By Natalie Tully, MD, MPH
So, you find yourself a freshly minted doctor, headed off to Family Medicine, Urology, Radiology, or any other non-General Surgery residency, and yet here you sit stand through the 8th hour of a case that was posted as a 90 minute abdominal washout and wound vac exchange. How do you make time to study, and where do you even begin? Can you bathe in caffeine? Below are a few tips to help you navigate the weeks or months that you’ll be spending on service with us in surgery:
1. Educational Resources
a. Medical Knowledge: Remember-this isn’t your primary field, and everyone around you should be cognizant of that. You should look for resources that will help you to gain what you need from the rotation
1. Quick Review: Fiser’s Review- Bullet points on major General Surgery Topics
2. Deeper Dives: Cameron’s Current Surgical Therapy-Lighter on basic science than other textbooks, with more clinical focus.
3. Try to get a few bonus points on rounds- Surgical Recall: Scattershooting pearls organized by subspecialty.
ii. You don’t have to just read- Behind the Knife’s ABSITE reviews offer concise content that is pertinent to what can be expected of any resident to know or learn from General Surgery. Episodes are an hour or less and are available on a variety of platforms, including Spotify.
b. Prep for the OR
i. Zollinger’s Atlas of Surgical Operations-Short reviews of various surgeries with brief anatomy overview and operative indications.
ii. Operative Dictations in General and Vascular Surgery- while this is intended as a guide to dictating various operations, it serves as a concise procedural guide that can be read prior to scrubbing in on a case to gain insight on the key steps and nuances of a procedure.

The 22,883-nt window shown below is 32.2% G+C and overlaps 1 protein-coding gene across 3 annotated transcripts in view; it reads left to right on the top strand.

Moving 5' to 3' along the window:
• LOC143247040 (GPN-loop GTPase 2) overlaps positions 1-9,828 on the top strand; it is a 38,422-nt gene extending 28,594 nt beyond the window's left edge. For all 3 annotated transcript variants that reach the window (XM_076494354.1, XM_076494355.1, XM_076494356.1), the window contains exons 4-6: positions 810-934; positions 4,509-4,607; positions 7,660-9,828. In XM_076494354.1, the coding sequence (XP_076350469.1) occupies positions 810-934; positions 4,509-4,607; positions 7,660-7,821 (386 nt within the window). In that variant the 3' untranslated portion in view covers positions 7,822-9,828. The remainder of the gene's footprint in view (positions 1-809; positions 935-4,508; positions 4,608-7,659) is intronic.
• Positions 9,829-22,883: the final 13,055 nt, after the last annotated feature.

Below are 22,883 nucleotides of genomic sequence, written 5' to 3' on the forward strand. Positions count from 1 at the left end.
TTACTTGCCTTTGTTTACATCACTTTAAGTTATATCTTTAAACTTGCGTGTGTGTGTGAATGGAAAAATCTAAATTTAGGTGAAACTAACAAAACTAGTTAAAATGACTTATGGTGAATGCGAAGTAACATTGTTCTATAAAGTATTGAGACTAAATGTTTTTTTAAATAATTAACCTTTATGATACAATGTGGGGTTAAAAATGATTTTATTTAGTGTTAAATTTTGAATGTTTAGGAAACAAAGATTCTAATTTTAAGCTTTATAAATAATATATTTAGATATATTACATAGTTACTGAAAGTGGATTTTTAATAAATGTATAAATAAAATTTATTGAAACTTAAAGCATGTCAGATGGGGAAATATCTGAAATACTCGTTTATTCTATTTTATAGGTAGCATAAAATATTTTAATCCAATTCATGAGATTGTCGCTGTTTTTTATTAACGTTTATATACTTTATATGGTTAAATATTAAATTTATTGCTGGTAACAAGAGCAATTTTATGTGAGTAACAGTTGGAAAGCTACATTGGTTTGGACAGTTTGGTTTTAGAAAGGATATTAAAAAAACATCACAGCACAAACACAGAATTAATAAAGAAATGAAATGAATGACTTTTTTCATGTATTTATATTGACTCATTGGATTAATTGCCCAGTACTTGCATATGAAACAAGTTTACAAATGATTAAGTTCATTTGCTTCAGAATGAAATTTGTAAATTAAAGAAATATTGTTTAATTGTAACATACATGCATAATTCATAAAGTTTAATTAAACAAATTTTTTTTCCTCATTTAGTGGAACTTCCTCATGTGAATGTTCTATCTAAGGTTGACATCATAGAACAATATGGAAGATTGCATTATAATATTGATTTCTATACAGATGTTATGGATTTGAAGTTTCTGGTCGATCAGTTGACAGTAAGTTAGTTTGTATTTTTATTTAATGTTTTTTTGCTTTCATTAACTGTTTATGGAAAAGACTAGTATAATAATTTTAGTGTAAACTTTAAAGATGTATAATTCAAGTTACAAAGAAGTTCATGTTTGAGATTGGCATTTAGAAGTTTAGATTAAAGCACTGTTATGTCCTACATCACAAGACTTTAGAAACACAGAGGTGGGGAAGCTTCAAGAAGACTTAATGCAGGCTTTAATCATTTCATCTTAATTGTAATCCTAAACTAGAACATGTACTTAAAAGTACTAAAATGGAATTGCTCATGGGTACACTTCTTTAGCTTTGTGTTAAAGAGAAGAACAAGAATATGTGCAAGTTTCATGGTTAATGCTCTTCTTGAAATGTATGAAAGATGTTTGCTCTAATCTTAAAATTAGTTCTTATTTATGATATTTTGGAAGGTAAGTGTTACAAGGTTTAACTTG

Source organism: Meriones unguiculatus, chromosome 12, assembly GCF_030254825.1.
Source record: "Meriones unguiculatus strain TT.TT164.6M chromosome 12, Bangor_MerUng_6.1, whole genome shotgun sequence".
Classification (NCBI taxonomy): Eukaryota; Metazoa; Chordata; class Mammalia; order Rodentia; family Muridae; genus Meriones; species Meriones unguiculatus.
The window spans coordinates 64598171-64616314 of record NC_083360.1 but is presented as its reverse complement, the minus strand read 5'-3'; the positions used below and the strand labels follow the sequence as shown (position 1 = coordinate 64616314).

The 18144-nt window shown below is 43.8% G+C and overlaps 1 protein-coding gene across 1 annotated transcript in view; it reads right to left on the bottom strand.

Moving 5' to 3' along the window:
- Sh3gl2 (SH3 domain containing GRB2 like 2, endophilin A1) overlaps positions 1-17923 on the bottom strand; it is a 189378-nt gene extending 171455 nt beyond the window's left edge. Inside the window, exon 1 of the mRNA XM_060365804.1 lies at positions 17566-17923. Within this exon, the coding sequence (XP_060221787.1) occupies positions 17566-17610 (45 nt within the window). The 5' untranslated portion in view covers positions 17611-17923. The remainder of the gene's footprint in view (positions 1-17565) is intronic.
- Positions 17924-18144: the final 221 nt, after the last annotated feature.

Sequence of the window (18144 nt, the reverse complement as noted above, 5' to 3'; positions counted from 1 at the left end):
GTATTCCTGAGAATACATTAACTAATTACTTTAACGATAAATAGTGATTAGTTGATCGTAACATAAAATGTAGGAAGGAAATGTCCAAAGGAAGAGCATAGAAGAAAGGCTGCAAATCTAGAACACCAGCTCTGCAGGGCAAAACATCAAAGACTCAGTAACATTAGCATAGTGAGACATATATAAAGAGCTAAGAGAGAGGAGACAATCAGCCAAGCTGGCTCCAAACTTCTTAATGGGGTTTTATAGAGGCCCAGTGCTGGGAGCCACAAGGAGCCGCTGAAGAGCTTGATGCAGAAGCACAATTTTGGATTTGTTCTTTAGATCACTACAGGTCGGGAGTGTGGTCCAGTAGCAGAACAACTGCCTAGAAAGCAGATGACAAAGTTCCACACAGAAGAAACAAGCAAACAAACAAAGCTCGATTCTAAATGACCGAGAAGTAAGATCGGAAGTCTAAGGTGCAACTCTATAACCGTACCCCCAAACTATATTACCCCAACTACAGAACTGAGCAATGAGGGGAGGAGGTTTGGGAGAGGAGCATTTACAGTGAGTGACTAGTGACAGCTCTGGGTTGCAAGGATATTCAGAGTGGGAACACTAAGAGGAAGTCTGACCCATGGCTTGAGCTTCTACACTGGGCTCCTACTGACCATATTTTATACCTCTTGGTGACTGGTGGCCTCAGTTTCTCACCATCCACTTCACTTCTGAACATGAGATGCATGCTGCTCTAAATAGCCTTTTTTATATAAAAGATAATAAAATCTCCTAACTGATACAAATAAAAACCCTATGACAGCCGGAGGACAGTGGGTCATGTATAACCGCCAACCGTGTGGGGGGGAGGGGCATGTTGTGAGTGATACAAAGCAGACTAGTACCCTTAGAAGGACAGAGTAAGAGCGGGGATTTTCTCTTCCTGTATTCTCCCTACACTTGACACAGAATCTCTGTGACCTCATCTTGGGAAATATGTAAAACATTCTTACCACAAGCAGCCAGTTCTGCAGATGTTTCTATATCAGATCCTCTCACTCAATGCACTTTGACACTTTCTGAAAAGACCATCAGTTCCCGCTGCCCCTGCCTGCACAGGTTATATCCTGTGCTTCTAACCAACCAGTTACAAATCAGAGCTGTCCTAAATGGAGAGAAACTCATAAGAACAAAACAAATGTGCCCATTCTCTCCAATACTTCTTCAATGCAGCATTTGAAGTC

2. Survival Tips
a. Food & Drink: More than on other services, you may find it hard to find time to stop and eat/drink. Try to stock your white coat/bag/locker with nonperishable snacks that you can eat on the go. The last thing you want is to be unable to focus in a case because you’re severely hangry. Stay hydrated! It sounds so simple, but it’ll help keep you going through long days and combat lightheadedness in the OR.
b. Self: Long hours and a stressful environment necessitate self care. Even though you may feel pressed for time, be sure to take even 10-20 minutes a day doing something that you enjoy.
Ultimately, you’re a guest on our service, and having varied insight should ideally add to the educational experience for all team members, and improve patient care. Surgery is demanding, but be wary of letting yourself settle for a miserable experience-we do have fun sometimes (typically scheduled for Wednesdays, 14:30-14:45). We’re glad to have you, and welcome to the jungle-for a few weeks, at least. What questions do you have for your time on surgery? Or what advice do you have to offer off-service residents? Answer in the comments section below!
Natalie Tully is a General Surgery Intern at Texas Tech University Health Sciences Center in Lubbock, TX. She completed her B.S. in Human Biology at The University of Texas at Austin, and her M.D. and M.P.H. at Texas Tech University Health Sciences Center. She is cultivating her research interests, but would ultimately like to find ways to make her MD and MPH degrees intersect surrounding optimization of trauma systems and surgical education. In her free time, she enjoys running, barbecueing, and spending time with her dog, Sadie and fiance, Greg. Find her on Twitter: @utully13
Our blog is a forum for our members to speak, and as such, statements made here represent the opinions of the author and are not necessarily the opinion of the Association of Women Surgeons.